Centralized Revue

by

In the most recent issue of Molecular Therapy, U Penn researcher Hildegrund Ertl provides a strong and eloquent defense of the Recombinant DNA Advisory Committee (RAC).  RAC was initially formed to evaluate the safety of studies involving recombinant DNA. In the last decade, however, its most visible function has been to provide advise to researchers pursuing novel gene transfer protocols in human beings.


Many researchers resent RAC, viewing it as yet another layer of oversight for their clinical studies. Understandably, they question whether it makes sense to have a separate review track for gene transfer. Other scientists and ethicists might question whether gene transfer is so exceptional as to be singled out for separate review, but would nevertheless argue that the RAC model should be extended to other ethically contentious areas of medical research. Nevertheless, the RAC model of centralized review of trial protocols has yet to be extended to comparably novel and contentious human clinical research areas like cell transfer, embryonic stem cell research, or tissue engineering.

Ertl provides a clear and persuasive description of RAC’s role in improving gene transfer trial safety, enhancing scientific value of studies, and ensuring appropriate informed consent practices. But the structure of her argument embeds three assumptions that, in my view, need to be questioned.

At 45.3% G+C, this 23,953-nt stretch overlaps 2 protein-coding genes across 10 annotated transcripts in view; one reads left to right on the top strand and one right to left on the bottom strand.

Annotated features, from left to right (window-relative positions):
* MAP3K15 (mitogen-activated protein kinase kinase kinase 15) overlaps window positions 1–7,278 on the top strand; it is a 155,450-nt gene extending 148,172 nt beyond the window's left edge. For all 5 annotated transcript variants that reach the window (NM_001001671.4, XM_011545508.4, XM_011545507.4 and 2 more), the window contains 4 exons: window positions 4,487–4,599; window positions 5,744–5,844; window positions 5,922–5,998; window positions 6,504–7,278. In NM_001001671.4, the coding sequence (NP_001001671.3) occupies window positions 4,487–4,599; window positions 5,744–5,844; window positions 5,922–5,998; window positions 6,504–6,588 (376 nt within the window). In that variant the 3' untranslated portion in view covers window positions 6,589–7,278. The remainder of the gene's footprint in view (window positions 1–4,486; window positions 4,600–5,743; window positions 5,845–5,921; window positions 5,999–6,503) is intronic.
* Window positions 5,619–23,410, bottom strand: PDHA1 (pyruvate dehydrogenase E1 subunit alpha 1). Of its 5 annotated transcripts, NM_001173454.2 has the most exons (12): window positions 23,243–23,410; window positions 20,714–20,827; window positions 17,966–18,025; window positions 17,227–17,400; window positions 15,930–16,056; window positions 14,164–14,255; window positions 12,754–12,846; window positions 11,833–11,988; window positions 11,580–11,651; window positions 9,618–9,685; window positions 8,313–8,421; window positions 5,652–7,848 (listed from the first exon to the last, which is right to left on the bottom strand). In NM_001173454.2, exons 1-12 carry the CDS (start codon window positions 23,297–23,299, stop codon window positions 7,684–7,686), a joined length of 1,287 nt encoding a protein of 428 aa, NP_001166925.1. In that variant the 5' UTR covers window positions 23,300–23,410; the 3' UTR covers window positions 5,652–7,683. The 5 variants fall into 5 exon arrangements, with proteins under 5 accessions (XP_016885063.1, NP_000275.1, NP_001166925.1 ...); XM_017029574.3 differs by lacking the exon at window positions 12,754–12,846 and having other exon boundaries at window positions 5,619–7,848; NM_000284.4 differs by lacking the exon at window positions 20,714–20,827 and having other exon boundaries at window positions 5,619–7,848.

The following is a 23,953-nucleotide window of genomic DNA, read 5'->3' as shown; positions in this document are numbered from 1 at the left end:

1- Why demand solid preclinical evidence? Ertl answers “if such data are not available, the risk outweighs the potential benefit for human volunteers– and that is not acceptable.” I would argue that preclinical evidence is of greater use in improving the scientific value of clinical studies. 

2- How are risks justified in early phase studies? In the above quote, Ertl seems to suggest the answer is therapeutic benefit for the volunteer. In my view, risks in first-in-human trials are justified by the potential for scientific gain, not direct medical benefit.

3- What is the purview of ethics? Ertl, like many others, partitions “technical” concerns like study validity / value / preclinical evidence from “ethical” concerns like informed consent and conflict of interest. But why is the former any less ethical than the latter, given that technical questions implicate problems of risk-benefit balance and the ultimate ends of research. In my view, there is no clear division between the technical and ethical, and few if any decisions in designing and executing clinical protocols are devoid of ethical content. (photo credit: 416style, 2005)

BibTeX

@Manual{stream2009-108,
    title = {Centralized Revue},
    journal = {STREAM research},
    author = {Jonathan Kimmelman},
    address = {Montreal, Canada},
    date = 2009,
    month = mar,
    day = 27,
    url = {http://www.translationalethics.com/2009/03/27/centralized-revue/}
}

MLA

Jonathan Kimmelman. "Centralized Revue" Web blog post. STREAM research. 27 Mar 2009. Web. 04 Mar 2024. <http://www.translationalethics.com/2009/03/27/centralized-revue/>

APA

Jonathan Kimmelman. (2009, Mar 27). Centralized Revue [Web log post]. Retrieved from http://www.translationalethics.com/2009/03/27/centralized-revue/


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